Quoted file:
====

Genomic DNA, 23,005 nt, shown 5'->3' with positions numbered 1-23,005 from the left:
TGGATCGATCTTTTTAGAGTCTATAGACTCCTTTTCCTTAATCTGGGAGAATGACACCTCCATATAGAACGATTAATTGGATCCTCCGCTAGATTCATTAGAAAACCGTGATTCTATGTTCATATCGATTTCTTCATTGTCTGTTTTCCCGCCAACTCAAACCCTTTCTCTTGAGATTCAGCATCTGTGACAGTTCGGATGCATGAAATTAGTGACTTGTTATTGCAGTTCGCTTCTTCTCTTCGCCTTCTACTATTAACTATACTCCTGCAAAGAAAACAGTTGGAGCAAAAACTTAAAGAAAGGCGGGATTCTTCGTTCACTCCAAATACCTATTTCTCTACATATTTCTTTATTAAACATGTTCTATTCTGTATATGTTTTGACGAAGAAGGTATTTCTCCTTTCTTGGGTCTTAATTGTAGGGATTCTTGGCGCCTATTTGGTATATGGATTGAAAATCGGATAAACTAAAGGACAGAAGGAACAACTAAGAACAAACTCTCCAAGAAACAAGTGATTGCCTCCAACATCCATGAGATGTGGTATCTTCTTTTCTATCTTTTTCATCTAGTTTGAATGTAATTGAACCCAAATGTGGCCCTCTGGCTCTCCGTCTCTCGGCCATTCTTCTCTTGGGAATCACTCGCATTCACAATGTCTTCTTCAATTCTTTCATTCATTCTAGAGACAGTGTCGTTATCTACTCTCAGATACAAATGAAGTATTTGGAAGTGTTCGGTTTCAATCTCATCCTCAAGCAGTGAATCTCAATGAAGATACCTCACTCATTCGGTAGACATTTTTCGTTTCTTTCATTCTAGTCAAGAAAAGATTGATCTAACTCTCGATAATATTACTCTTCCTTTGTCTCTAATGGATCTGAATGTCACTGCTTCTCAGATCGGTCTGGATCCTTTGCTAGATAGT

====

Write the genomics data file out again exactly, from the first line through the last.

Genomic DNA, 23,005 nt, shown 5'->3' with positions numbered 1-23,005 from the left:
TGGATCGATCTTTTTAGAGTCTATAGACTCCTTTTCCTTAATCTGGGAGAATGACACCTCCATATAGAACGATTAATTGGATCCTCCGCTAGATTCATTAGAAAACCGTGATTCTATGTTCATATCGATTTCTTCATTGTCTGTTTTCCCGCCAACTCAAACCCTTTCTCTTGAGATTCAGCATCTGTGACAGTTCGGATGCATGAAATTAGTGACTTGTTATTGCAGTTCGCTTCTTCTCTTCGCCTTCTACTATTAACTATACTCCTGCAAAGAAAACAGTTGGAGCAAAAACTTAAAGAAAGGCGGGATTCTTCGTTCACTCCAAATACCTATTTCTCTACATATTTCTTTATTAAACATGTTCTATTCTGTATATGTTTTGACGAAGAAGGTATTTCTCCTTTCTTGGGTCTTAATTGTAGGGATTCTTGGCGCCTATTTGGTATATGGATTGAAAATCGGATAAACTAAAGGACAGAAGGAACAACTAAGAACAAACTCTCCAAGAAACAAGTGATTGCCTCCAACATCCATGAGATGTGGTATCTTCTTTTCTATCTTTTTCATCTAGTTTGAATGTAATTGAACCCAAATGTGGCCCTCTGGCTCTCCGTCTCTCGGCCATTCTTCTCTTGGGAATCACTCGCATTCACAATGTCTTCTTCAATTCTTTCATTCATTCTAGAGACAGTGTCGTTATCTACTCTCAGATACAAATGAAGTATTTGGAAGTGTTCGGTTTCAATCTCATCCTCAAGCAGTGAATCTCAATGAAGATACCTCACTCATTCGGTAGACATTTTTCGTTTCTTTCATTCTAGTCAAGAAAAGATTGATCTAACTCTCGATAATATTACTCTTCCTTTGTCTCTAATGGATCTGAATGTCACTGCTTCTCAGATCGGTCTGGATCCTTTGCTAGATAGT